Wednesday, September 10, 2008

SODA 2008 accepted papers list is out!

(Posted by request from Claire Mathieu.)

SODA'09 list of accepted papers is now available. The list also includes abstracts of the papers.
  1. Abstracts of the paper! This is great- I hope FOCS, STOC, COMPLEXITY, and OTHERS do that in the future. Makes it easier to tell if I want to download the paper ahead of time.
  2. Authors who got in CONGRADS!
  3. Authors who got in: make your conference version well written. Make sure that the casual reader knows what you did from the intro. Hilow complete do the proofs have to be? If you don't plan on writing a journal version (shame on you?) then make sure the proofs really are complete.
  4. If the conference version has complete proofs then is it worth getting out a journal version? In one sense you are supposed to since it gets refereed. Also, most Schools count journals more than conferences for promotion. But does refereeing really help? See this and other essay by Dr. Z for some interesting opinions.
  5. SODA has parallel Sessions. What are natural splits? Do people working on Approx algorithms not go to talks by people working on Randomized algorithms? I doubt that. Readers: what are your ideas on how to do parallel sessons? For SODA and in general.
  6. How many members of the COMPLEXITY community go to SODA? How many members of the SODA community to to COMPLEXITY? How can we define this question? We could see how many people who have been to 3 of the last 6 of conference X go to conference Y. I would guess that more COMPLEXITY people go to SODA then SODA people go to COMPLEXITY.


  1. ICML had abstracts, full papers AND discussion forum on the web, free of charge (and in html, not ascii). Happy to see that SODA is slowly, but certainly, advancing towards better practices.

  2. parallel sessions, length of the conference and the location of the conferences are always discussed at the end of each conference.
    Some conferences are held at the same location every year. Wondering - do people do get bored of the same location ?

  3. Parallel sessions are a failed model - too much work for the organizers, too much hassle for the attendees, who are constantly flipping through the program to see which talks they can miss/attend, shuttling between rooms, etc.

    A simple voting system that weighs votes by PC members and online registrants could be used to select roughly 30 (of the 243(!) accepts) for 30-min presentations - that's five hrs of talks for three days @ 30 mins per paper. The remaining 210 or so papers can be divided into three 2-hr poster sessions of 70 papers each - this would amply cater to the people long tail of papers that a small number of people are interested in. Throw in a few beers along with the posters, and you don't need the archaic "reception" event that several conferences still have - you can have a full party!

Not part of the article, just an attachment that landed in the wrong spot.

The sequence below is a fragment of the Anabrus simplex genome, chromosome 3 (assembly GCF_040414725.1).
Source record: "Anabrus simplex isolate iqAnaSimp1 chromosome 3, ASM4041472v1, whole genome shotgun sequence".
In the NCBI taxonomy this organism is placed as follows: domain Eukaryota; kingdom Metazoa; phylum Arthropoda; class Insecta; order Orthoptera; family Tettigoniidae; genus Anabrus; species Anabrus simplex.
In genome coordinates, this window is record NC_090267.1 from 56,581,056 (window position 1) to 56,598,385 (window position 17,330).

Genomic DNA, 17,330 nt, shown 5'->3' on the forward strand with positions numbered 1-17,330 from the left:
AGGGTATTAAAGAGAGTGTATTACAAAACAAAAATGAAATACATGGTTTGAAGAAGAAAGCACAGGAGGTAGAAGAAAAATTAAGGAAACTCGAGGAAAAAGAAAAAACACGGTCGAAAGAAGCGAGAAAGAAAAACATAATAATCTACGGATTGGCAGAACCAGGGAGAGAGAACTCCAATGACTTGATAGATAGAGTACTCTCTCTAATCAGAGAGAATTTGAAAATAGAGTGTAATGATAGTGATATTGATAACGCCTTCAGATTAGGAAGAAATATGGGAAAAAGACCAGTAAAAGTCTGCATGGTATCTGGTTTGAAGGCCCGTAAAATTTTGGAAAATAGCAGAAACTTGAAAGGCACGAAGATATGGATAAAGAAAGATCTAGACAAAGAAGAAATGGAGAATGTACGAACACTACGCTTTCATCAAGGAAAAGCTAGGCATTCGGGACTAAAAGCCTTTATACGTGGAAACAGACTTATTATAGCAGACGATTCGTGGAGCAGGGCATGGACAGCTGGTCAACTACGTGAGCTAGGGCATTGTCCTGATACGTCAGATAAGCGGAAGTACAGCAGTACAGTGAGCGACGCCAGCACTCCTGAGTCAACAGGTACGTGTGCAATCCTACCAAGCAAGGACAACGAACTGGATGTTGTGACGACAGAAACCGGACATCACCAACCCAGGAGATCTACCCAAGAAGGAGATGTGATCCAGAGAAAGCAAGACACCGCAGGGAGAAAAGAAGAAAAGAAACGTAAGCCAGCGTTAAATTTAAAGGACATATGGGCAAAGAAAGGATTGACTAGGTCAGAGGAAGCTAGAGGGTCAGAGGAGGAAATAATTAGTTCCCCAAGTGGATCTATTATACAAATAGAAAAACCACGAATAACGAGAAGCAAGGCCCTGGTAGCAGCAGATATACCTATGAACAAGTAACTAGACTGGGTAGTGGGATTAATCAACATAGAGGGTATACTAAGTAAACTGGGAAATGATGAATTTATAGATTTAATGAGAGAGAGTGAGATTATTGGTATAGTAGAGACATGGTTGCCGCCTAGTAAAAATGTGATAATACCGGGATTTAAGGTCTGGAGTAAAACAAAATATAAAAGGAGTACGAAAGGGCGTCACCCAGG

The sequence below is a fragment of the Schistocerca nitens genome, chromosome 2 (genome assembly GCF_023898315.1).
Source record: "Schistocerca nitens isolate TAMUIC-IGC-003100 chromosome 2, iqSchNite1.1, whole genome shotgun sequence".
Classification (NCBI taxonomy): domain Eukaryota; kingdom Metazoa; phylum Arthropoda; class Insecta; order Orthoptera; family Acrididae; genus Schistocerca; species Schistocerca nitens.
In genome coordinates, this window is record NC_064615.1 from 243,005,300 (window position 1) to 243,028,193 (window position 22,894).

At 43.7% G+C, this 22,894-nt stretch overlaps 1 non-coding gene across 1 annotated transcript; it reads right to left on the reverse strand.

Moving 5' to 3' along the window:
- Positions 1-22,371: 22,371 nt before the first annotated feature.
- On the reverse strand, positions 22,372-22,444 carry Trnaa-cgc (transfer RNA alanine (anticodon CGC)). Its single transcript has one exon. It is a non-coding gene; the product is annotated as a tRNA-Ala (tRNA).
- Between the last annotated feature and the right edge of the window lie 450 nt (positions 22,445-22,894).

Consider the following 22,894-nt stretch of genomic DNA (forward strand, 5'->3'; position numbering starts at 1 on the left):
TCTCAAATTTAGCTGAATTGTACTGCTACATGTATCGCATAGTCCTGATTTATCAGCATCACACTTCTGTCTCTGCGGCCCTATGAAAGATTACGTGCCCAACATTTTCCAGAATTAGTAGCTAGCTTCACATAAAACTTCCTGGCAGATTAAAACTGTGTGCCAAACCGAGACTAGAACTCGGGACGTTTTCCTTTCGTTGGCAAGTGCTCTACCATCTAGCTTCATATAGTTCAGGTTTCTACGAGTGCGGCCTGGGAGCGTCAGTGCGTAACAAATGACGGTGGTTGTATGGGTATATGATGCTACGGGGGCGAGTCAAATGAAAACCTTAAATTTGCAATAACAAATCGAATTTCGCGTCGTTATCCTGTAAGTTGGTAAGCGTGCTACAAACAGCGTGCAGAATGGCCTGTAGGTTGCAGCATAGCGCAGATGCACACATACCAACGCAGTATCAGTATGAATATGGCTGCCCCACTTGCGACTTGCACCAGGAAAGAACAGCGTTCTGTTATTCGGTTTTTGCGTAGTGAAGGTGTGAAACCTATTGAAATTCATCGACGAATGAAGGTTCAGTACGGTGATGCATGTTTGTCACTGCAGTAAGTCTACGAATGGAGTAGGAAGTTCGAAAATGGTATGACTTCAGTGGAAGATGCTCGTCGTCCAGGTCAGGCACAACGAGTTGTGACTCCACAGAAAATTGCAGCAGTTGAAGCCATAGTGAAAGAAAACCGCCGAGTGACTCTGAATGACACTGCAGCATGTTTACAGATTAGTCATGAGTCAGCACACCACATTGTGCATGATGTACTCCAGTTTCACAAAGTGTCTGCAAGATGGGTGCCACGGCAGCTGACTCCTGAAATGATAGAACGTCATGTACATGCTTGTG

Plus, limited seated time and more mingling time (on their feet) will keep the participants healthier :-)

  4. Parallel sessions are a failed model.

    This reminds me of the Yogi Berra aphorism on a trendy restaurant: "nobody eats there, it's too crowded".

    Most conferences within CS and otherwise run parallel sessions and they are thriving but somehow they are "a failed model" whereas stagnant single track conferences are great successes, I guess.

  5. That should be CONGRATS.

  6. That should be CONGRATS.

  7. Most conferences within CS and otherwise run parallel sessions and they are thriving

    Whether they are "thriving" is a matter of some debate.

    Consider the case of expensive commercial journals. Many people think the system is in terrible trouble: it's morally bankrupt, open access publishing is growing in popularity (and is fully equal in quality), and many library budgets won't even be able to pay for expensive journals much longer. Nevertheless, you could make a case that these journals are thriving. Profits are sky-high, expensive journals are proliferating wildly, most researchers cheerfully publish in them, and any collapse of the system is clearly years in the future. So in a sense expensive commercial journals are thriving, but I nevertheless consider them a failed model that will eventually be superceded.

    In any case, I don't entirely agree with the commenter who said parallel sessions are a failed model. However, saying parallel sessions are very popular today isn't a strong counterargument.

  8. 2. Authors who got in CONGRADS!
    3. Hilow complete do the proofs have to be?

    And then this?
    Authors who got in: make your conference version well written.

    How about we clean our own houses first?

  9. I prefer parallel sessions, but there should be better scheduling. Why not post abstracts/papers on the web and have registrants score talks they want to attend? Dump the anonymized ratings list on the web and have a week long contest to see who can schedule a minimum conflict assignment of talks. With sites like and two scripts this would be minimal effort on the PC's part.

  10. I added an html version of the list of accepted papers, compliment of Eric Rachlin. See html